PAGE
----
If Other People Can Make Money At What You Do…You Might Not Be A Non-Profit

I almost passed by a recent post by Lucy Bernholz on Philanthropy 2173 blog titled What Are Non-Profits For?

I’m glad I didn’t because her news that health clubs were challenging the YMCA’s non-profit status based on the idea that they were competing for customers left me a little incredulous. (my emphasis)

In both cases above the challenge comes because of who the organizations serve – in the YMCA case the membership is very similar to those folks who join commercial gyms, so why does one get tax privileges over the other. The argument raised in the case against free software is that such a resource might be used by commercial enterprises – so where’s the public benefit?

The nature of these challenges focuses on who might be benefitting from the services, not whether the services themselves are a public benefit. This is ironic from a nonprofit standpoint. For decades nonprofit managers and funders have been trying to build sustainable revenue sources for nonprofit organizations so they can survive. So much so, the Red Cross recently argued that its spending practices are trade secrets! BUT, at least in the logic of the two headlines above, if the organizations might serve those who can pay (one source of sustaining revenue) then they may not be nonprofit.

The other case she refers to is a situation where the IRS denied non-profit status to an open source software company because for profit companies might use their product.

While it doesn’t apply to all non-profits, one of the basic reasons often given for why we need non-profit organizations is that they often provide necessary and useful services that other entities won’t, in part because the opportunities for profit were low to non-existent.

In my experience growing up in the 1970s, the YMCA was offering services like swimming, exercise classes, weight rooms and summer camps long before health clubs and specialized exercise clothing were even on anyone’s radar.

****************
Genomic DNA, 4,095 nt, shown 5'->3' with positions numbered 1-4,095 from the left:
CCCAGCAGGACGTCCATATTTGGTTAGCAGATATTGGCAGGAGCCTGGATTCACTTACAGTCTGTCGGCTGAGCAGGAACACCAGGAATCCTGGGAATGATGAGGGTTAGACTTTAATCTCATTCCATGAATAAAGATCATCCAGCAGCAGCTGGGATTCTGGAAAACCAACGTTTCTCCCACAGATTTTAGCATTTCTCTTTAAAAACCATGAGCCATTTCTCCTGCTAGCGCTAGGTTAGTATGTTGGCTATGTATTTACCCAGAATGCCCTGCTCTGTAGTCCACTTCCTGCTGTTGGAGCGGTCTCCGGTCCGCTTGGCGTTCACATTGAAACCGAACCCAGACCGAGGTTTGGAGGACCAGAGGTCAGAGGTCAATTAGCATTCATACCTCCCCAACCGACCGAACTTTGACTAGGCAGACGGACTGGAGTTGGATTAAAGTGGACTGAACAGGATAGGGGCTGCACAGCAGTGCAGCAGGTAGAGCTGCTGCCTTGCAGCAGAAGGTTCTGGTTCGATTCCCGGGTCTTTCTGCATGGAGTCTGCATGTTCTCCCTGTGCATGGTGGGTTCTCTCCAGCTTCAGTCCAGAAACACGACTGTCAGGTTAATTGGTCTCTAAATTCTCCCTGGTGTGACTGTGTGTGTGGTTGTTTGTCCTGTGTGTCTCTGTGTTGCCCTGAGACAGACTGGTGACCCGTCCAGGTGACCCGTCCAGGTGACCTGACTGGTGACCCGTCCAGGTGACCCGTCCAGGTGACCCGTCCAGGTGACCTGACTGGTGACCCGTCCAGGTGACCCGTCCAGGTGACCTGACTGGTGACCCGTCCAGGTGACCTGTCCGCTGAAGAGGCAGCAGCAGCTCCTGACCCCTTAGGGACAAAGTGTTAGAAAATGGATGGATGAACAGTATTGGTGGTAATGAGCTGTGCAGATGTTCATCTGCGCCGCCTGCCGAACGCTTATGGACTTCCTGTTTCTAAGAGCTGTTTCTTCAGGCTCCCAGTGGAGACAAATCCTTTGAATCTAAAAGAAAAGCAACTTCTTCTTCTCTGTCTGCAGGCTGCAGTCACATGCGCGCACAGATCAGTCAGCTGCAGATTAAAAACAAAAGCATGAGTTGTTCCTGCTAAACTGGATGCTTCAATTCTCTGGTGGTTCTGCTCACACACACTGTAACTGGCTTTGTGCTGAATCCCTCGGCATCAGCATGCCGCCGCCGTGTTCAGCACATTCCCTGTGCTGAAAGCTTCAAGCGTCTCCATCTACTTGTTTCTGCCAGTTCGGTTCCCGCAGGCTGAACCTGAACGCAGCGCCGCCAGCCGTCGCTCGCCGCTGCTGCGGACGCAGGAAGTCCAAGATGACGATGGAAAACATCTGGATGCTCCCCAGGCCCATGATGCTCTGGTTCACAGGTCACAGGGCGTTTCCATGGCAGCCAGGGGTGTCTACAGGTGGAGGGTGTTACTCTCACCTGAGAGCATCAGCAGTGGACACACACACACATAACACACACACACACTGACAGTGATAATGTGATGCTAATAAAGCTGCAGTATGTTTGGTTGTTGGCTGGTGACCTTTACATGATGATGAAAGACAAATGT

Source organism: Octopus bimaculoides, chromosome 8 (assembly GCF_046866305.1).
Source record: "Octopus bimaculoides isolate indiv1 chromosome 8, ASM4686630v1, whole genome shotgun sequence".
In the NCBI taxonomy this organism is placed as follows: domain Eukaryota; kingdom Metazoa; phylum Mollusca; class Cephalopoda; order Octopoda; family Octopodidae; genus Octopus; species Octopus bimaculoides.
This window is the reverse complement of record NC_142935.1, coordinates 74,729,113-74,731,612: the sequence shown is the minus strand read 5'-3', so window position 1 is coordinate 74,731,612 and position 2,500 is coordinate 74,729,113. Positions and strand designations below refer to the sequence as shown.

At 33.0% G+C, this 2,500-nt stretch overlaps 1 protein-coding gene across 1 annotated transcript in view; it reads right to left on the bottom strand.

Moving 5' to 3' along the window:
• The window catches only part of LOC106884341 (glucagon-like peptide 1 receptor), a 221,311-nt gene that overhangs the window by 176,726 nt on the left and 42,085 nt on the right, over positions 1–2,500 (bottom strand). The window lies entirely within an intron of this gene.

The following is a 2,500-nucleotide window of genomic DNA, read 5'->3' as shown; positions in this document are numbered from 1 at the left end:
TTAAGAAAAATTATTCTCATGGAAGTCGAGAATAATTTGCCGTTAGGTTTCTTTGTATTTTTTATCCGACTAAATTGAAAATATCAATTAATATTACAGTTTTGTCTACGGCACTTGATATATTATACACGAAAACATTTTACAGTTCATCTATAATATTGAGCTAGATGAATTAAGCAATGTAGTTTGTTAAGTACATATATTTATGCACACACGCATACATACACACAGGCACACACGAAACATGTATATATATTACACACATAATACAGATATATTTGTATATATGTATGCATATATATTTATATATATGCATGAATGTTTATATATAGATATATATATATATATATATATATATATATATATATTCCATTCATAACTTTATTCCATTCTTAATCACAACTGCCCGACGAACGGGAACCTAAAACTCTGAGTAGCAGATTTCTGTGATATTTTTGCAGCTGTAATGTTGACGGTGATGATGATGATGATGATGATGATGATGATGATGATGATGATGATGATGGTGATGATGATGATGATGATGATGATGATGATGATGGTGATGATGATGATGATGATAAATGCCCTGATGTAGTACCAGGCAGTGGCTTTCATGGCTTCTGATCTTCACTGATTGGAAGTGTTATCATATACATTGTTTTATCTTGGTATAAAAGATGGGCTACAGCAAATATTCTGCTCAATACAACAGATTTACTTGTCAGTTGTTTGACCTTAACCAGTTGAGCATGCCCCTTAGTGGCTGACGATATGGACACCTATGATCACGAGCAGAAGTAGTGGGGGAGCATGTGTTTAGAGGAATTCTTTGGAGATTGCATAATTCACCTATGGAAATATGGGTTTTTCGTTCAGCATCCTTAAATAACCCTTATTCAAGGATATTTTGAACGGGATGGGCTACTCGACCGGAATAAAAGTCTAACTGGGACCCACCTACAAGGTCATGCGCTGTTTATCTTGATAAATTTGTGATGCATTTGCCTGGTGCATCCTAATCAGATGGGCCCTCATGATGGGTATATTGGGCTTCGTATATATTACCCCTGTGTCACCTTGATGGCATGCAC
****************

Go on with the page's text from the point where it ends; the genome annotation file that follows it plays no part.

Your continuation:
The idea that the YMCA is a competitor with an unfair advantage in a niche they pioneered now that businesses can make money running yoga and kettlebell classes, is a little appalling to me. Rather the fact that these challenges have gained traction in different places around the country is what appalls me.

Does that mean that a gallery can open near a museum and challenge the museum’s tax exempt status because they are a competitor in art sales?

Or that if a movie chain notices that a demographic shift in their city has created a substantial demand for foreign films, they can demand that the a venerable art house movie theater be required to pay taxes?

I can understand the skepticism about the non-profit status of organizations like Roundabout Theater, but the vast majority of non-profits haven’t been competition to other companies–until apparently societal views shifted to make what they do worth pursuing.

I wondered if anyone was hearing similar rumblings in other lines of business.

About Joe Patti

I have been writing Butts in the Seats (BitS) on topics of arts and cultural administration since 2004 (yikes!). Given the ever evolving concerns facing the sector, I have yet to exhaust the available subject matter. In addition to BitS, I am a founding contributor to the ArtsHacker (artshacker.com) website where I focus on topics related to boards, law, governance, policy and practice.

I am also an evangelist for the effort to Build Public Will For Arts and Culture being helmed by Arts Midwest and the Metropolitan Group. (http://www.creatingconnection.org/about/)

I am currently the Director of the Grand Opera House in Macon, GA.

Among the things I am most proud are having produced an opera in the Hawaiian language and a dance drama about Hawaii's snow goddess Poli'ahu while working as a Theater Manager in Hawaii. Though there are many more highlights than there is space here to list.


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